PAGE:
I didn't take notes, so I can't tell you what all the courses were but here are some, more or less in order. When two plates were served together (and I remember both) I've separated them with a semicolon:
* Fish eggs with lobster; fish eggs with a fish. A good start, since we both love fish eggs.
* Another similar course, too similar to the first course (but without eggs) for us to remember the specifics.
* Langostines breaded with panko; "Japanese Bouillabaisse" with langostine meat and body, clam, fish - all overcooked. Both langostines were nicely
presented in or with the shell, but weren't as good as the earlier lobster nor as good as plain boiled lobster. The Bouilliabasse was properly fishy.
* Fried oysters with mashed Japanese white yams and something sweet, dusted with nutmeg. The oysters were not hot, not crisp, tasteless.
* Scallops with Brussels Sprouts. The scallops weren't sweet, the Sprouts were vinegary - which hid their usual bitterness. http://maxbuten.com/MorimotoScallopsB...
* Palate cleanser "before your first hot dish" - sweet sorbet with an exotic hot aftertaste. Very good.
* Turbot wrapped around langostine (or was it lobster?) (or do I have that inside out?) and neatly tied with a belt of red pepper. Cream sauce with measles spots. With a small cup of good broth with a cockle.;
Skate with plum sauce. The sauce made the skate palatable.
* Venison in red wine reduction with a charoses-like mixture perhaps of apples and millet;
Special-quality pork chop - some slices dry, some delicious. The meat on the bone was wonderful - tender and nicely seasoned. The pork was served with diced Asian pears covered with goat cheese, an excellent combination. The venison was warm, the pork was barely so.
* Six sashimi: Tuna, salmon, giant clam, jackfish(?), eel. Tuna was fine, the salmon was wonderfully fatty, the giant clam had a strange bitter taste and was tough, the jackfish was ok, the eel was excellent. Better than our neighborhood sushi place.
* A small dipper of good ice cream over a soggy ginger snap. Not at all special, but was just right after a very big meal with many strong tastes.
With three glasses of very nice wines, the check was $252 plus tax, tip, and (since it was raining) valet parking.
Note that none of the dishes were the same as the previous two reportss.
Next time we go, we'll skip the omakase and select from the menu, trying to find things we like without stuffing ourselves and without setting a new "personal
best" for the cost of the dinner.
It's been a few years since the original Morimoto report, so I thought I'd add mine here now...
Dinner at Morimoto was fantastic. We got there a little early so we went to the upstairs lounge, which is a small room on the second floor with a window that looks out over the dining room. I had my normal going-out drink (Ketel One martini, up, extra dry, olives), and the bartender made Daryl something fancy & non-alcoholic.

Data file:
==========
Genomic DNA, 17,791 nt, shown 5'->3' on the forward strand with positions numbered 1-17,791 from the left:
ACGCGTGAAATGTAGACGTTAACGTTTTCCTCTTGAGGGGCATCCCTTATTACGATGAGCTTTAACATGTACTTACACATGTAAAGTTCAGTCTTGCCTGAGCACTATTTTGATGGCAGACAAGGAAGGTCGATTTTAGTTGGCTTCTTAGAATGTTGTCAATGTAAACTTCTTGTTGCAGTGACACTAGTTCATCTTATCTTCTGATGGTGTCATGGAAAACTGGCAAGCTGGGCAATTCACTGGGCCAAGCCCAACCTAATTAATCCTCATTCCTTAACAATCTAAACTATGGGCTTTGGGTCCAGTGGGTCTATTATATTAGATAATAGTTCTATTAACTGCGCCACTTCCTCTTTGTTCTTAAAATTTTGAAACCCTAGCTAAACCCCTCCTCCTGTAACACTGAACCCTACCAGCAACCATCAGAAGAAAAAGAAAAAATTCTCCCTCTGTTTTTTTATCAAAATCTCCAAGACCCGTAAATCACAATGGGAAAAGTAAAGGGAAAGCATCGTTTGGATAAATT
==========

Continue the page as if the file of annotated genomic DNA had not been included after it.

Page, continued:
For dinner, we were seated along the edge of the room -- the dining room is a single, open room with a sushi bar at the back of it. The ceiling is light wood slats, and it isn't flat, it has a bit of an undulation in it. The walls are covered with what looks like cast fiberglass, also in a wave/abstract art pattern. All the lighting is recessed and/or behind the fiberglass panels, so it's all indirect. The tables (the 4- & 6-tops in the middle of the room) are separated by bluish-green lucite dividers with lights in them. The effect is one of being underwater, and the entire room is bathed in indirect light. Very nicely done.
After looking over the menu, I decided to go with the omokase, which is the chef's tasting menu. I decided on this over the Kobe & lobster surf & turf, and was really hoping that I'd end up getting a bit of Kobe beef in my meal. I was not disappointed.
My first course was a hamachi tartare, with bits of crunchy onion mixed into it, served with Osetra caviar,mirin, and wasabi, with a yamamomo (tiny red fruit). It was AMAZING. Definitely the best dish of the meal (though the rest of the meal was fantastic as well) -- creamy, a little crunchy, salty, sweet, a perfect combination. Daryl's first course was two perfectly-grilled pieces of unagi sushi and a bite of my hamachi.
Second course was, as the server said, "the hot oil course" -- sliced hamachi tossed with garlic and then "cooked" by pouring hot oil infused with basil over it. The fish was just slighty poached, nice & firm, and very tasty. Daryl's second course was tofu mixed with a bit of seasme sauce and chopped vegetables -- carrot, scallion, pine nuts & mushrooms. It was a *huge* portion, much larger than either of expected from a restaurant like this, it was very tasty, and it lasted her through my next three courses.
Next was Thai snapper on a bed of microgreens with shaved bonito flakes, ginger, and hot sesame pepper oil. This was really the only disappointing thing I had -- the sesame oil overpowered the fish a little bit. It was at this point, though, that my 3-shot Sake flight was delivered to the table (late, originally forgotten by our server, and therefore free) so my disappointment was short-lived.
Next was a palate cleanser of basil sorbet with cucumber, white pepper and sea salt. This was shocking -- it took me a second the get my mind around savory sorbet, but once I did I was amazed at how deeply basil-y it was. A nice touch in the middle of the meal.